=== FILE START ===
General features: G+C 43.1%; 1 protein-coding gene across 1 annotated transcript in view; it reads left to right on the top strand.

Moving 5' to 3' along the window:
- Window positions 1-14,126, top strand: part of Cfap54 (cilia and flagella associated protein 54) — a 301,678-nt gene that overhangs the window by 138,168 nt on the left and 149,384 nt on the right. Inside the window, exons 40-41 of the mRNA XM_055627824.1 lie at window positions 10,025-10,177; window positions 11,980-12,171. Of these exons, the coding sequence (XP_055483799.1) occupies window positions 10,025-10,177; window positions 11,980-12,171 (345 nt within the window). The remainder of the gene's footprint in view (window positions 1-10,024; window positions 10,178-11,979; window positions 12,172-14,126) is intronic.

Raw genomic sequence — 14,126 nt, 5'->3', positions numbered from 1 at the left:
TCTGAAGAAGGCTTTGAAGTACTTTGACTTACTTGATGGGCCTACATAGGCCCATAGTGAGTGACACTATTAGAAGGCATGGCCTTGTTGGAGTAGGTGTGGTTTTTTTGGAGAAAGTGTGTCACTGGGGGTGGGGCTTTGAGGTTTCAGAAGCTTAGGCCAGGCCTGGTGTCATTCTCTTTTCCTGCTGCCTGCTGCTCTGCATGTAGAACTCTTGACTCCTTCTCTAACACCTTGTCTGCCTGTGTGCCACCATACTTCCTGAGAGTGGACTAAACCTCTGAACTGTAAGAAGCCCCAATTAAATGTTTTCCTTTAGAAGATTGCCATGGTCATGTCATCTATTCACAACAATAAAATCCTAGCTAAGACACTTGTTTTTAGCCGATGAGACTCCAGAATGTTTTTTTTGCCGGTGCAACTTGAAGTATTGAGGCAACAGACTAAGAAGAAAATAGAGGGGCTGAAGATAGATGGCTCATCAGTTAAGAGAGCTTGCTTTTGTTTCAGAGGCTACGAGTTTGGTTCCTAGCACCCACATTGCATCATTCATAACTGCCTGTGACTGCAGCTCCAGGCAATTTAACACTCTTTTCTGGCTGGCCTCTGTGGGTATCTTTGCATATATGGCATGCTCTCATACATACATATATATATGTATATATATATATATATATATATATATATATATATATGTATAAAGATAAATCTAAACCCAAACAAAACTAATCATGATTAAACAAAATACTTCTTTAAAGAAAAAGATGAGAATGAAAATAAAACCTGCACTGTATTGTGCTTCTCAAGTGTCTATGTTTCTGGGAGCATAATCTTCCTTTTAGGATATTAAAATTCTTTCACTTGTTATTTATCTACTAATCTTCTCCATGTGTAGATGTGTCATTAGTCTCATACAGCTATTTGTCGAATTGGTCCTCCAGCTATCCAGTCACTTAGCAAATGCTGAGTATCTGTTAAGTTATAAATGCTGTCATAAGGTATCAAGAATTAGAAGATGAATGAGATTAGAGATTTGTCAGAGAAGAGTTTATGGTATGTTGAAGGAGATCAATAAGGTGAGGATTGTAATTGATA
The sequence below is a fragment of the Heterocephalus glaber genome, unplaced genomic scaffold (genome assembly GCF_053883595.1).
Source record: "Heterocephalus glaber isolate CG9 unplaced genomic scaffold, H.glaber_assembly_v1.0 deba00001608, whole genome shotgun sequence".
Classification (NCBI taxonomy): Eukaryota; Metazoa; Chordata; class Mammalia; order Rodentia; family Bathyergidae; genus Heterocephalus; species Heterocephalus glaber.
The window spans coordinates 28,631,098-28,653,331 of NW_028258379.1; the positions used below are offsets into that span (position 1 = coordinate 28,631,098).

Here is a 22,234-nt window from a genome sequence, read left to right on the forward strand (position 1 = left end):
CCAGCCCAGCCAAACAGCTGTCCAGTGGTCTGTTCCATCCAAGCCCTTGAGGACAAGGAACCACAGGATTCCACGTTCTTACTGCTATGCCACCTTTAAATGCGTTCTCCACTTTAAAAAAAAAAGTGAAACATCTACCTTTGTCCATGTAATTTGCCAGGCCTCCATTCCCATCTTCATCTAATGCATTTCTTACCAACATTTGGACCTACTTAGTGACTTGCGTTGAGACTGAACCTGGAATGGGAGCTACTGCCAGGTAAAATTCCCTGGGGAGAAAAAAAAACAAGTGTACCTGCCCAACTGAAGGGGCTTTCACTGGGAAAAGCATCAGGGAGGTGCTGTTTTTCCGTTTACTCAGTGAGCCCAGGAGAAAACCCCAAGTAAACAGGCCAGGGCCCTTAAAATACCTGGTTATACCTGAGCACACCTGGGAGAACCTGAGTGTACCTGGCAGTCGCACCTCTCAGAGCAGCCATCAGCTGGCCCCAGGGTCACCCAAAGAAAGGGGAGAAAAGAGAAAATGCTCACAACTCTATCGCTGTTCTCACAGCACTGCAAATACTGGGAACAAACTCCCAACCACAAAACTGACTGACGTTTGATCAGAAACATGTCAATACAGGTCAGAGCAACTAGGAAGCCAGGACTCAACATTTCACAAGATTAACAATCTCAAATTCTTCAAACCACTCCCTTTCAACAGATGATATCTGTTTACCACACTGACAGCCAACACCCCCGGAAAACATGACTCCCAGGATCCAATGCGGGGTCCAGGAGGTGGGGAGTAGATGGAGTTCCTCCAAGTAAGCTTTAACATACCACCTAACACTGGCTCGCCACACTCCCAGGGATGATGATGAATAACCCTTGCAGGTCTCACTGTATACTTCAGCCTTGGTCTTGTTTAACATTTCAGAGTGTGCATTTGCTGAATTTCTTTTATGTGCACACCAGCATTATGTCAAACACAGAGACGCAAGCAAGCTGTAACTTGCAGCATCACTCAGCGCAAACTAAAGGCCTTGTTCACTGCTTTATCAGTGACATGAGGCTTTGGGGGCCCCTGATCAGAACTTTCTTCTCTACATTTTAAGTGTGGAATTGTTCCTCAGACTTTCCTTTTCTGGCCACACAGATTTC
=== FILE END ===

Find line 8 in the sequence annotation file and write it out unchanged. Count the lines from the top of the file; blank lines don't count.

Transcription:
Classification (NCBI taxonomy): Eukaryota; Metazoa; Chordata; class Mammalia; order Rodentia; family Bathyergidae; genus Heterocephalus; species Heterocephalus glaber.